• Hit series returns, funnier and freakier

DUBAI: Netflix’s “Stranger Things” crossed the line from hit series to cultural phenomenon pretty early on with its mix of Eighties nostalgia, sweetly humorous kids-coming-of-age story, sci-fi thrills and genuinely spooky scenes.

After a second season that brought a darker, more dangerous vibe but lost some of the fun, showrunners the Duffer Brothers seem to have struck a better balance between the two in the third season, released last week.

Set in the summer of 1985, the central gang of kids: Mike Wheeler, Will Byers, Lucas Sinclair, Max Mayfield, Dustin Henderson and telepath Eleven (or El — or Jane Hopper as she’s now the legal adoptive daughter of Sherrif Jim Hopper) are on school vacation, and it’s that awkward summer when the boys start to take more interest in girls than in Dungeons & Dragons, much to Will’s chagrin. Mike and Lucas are (at the start of the series at least) bumbling their way through relationships with El and Max respectively. The Duffers mine these awkward ‘first-love’ scenarios for rich humor and some genuinely touching moments, as well as some realistic takes on how the complications of love interests affects the tight-knit gang of boys we met in the first series. And of how they enable Max and El to bond. It’s great to see El relax into hanging out with her first real girlfriend (in the platonic sense).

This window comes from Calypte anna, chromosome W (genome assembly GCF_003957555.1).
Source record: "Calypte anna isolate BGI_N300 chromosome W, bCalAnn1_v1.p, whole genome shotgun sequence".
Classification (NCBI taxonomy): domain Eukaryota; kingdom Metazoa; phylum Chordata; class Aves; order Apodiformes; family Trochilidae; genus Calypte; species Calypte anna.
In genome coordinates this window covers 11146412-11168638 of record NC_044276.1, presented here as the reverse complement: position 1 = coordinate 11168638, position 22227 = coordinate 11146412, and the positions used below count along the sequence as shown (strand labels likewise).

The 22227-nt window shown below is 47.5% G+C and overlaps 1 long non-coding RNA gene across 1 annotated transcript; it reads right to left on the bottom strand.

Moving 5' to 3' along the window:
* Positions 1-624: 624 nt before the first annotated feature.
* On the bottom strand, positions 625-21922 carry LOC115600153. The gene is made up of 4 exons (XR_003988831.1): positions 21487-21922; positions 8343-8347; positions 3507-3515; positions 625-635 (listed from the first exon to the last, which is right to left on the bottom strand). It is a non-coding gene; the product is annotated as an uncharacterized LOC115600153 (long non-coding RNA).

There’s plenty of humor too in the double-act of Dustin and Steve Harrington — formerly the high-school heartthrob, but now struggling to retain his ‘cool’ edge while working in an ice-cream parlor in the town’s new social hotspot, the Starcourt Mall. New arrival Robin is his co-worker — and thorn in side, constantly puncturing his ego.

Of course, there’s a darkness stirring too. The sinister, otherworldly monster defeated by El at the end of season two is not, it seems, as gone as everyone thought. Strange power fluctuations trigger Will’s awareness of his nemesis, and the kids quickly realize that their summer holidays aren’t going to be as carefree as they’d hoped. There’s the issue of exploding rats, for starters, and Max’s older brother, Billy, is acting very, well, strange.

Everything that made “Stranger Things” so wildly popular, then, is still in place, including stellar performances from the ensemble cast and the eye-catching attention to Eighties pop culture (new Coke, Phoebe Cates and Ralph Macchio, for example), to — of course — the unsettling notion of something very wrong happening just beneath Hawkins’ shiny, happy surface.